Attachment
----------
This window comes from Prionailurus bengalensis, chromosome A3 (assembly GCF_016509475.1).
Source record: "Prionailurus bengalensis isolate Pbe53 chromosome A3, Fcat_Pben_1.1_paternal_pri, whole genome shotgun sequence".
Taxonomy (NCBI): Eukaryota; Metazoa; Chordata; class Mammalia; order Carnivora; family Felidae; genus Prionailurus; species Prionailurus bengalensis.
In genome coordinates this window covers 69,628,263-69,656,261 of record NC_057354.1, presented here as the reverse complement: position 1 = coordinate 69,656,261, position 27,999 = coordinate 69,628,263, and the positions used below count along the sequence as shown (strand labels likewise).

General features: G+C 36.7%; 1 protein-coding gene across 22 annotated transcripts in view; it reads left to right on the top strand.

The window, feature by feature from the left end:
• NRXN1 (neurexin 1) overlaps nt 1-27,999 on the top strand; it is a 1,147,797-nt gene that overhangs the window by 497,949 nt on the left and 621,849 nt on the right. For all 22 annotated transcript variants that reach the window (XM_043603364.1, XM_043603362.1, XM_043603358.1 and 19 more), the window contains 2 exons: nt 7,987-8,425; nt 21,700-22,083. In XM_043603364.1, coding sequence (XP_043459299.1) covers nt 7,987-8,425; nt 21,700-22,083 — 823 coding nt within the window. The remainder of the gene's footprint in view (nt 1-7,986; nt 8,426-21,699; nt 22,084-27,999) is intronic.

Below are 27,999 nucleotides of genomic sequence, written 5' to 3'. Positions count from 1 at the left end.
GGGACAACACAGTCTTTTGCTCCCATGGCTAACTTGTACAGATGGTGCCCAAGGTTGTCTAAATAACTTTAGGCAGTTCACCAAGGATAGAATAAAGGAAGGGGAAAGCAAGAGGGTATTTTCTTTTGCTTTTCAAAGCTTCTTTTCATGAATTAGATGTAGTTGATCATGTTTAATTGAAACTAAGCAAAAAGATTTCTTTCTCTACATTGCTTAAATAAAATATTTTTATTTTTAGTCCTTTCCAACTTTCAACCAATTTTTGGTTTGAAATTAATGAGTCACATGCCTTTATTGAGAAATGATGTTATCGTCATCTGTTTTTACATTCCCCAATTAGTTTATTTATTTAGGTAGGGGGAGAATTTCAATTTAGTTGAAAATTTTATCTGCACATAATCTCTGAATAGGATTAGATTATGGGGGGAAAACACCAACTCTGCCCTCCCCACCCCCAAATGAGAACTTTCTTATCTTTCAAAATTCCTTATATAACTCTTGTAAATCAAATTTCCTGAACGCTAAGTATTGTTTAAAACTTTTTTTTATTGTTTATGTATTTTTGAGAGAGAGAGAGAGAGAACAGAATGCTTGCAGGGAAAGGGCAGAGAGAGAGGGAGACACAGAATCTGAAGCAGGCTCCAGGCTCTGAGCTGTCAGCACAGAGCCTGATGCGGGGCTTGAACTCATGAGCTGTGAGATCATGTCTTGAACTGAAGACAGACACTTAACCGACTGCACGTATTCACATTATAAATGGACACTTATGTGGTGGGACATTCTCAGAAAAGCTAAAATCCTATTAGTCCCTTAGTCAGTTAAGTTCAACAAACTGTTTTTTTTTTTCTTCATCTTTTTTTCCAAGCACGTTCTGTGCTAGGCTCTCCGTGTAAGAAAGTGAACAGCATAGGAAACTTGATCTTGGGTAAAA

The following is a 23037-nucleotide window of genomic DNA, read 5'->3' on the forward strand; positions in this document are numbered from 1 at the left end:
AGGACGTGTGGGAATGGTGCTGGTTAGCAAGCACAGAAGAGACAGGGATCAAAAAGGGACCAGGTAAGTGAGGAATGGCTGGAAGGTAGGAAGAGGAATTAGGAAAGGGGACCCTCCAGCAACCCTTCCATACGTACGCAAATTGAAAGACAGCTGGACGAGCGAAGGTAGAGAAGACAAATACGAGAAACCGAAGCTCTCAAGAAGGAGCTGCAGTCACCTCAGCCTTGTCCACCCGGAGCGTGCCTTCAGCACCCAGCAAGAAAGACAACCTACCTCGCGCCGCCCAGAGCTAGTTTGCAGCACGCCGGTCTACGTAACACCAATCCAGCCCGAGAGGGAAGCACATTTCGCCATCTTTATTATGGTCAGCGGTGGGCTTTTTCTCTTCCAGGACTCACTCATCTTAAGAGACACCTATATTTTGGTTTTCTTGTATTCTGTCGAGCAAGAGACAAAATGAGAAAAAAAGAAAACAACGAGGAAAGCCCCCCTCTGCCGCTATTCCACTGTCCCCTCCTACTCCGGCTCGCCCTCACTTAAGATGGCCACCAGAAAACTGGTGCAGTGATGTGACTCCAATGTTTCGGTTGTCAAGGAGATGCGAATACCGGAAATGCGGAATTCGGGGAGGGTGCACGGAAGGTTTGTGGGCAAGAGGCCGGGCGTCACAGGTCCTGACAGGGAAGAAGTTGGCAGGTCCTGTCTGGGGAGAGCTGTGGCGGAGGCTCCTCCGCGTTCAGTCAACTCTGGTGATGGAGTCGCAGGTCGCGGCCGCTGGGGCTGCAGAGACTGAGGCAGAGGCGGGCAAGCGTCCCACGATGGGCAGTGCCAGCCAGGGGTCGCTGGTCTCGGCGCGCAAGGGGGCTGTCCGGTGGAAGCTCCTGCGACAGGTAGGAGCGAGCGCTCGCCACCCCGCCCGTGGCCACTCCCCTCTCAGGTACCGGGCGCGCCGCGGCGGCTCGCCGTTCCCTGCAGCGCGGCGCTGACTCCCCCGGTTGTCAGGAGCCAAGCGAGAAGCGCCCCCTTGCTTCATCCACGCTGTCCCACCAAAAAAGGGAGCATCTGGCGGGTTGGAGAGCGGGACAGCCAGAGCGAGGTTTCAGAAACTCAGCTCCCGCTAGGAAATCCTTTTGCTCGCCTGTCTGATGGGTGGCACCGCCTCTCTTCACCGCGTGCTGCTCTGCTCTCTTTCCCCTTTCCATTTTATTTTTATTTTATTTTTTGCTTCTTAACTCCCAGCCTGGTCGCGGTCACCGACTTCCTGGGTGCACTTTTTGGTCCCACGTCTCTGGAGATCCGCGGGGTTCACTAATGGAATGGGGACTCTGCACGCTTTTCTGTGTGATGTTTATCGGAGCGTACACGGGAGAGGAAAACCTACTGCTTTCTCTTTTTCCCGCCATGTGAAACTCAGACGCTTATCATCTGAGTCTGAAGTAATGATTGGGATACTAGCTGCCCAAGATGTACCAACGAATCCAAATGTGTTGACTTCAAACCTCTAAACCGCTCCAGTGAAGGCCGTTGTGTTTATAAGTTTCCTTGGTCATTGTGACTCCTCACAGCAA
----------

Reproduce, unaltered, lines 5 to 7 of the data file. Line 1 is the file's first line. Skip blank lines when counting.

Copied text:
General features: G+C 36.7%; 1 protein-coding gene across 22 annotated transcripts in view; it reads left to right on the top strand.

The window, feature by feature from the left end:
• NRXN1 (neurexin 1) overlaps nt 1-27,999 on the top strand; it is a 1,147,797-nt gene that overhangs the window by 497,949 nt on the left and 621,849 nt on the right. For all 22 annotated transcript variants that reach the window (XM_043603364.1, XM_043603362.1, XM_043603358.1 and 19 more), the window contains 2 exons: nt 7,987-8,425; nt 21,700-22,083. In XM_043603364.1, coding sequence (XP_043459299.1) covers nt 7,987-8,425; nt 21,700-22,083 — 823 coding nt within the window. The remainder of the gene's footprint in view (nt 1-7,986; nt 8,426-21,699; nt 22,084-27,999) is intronic.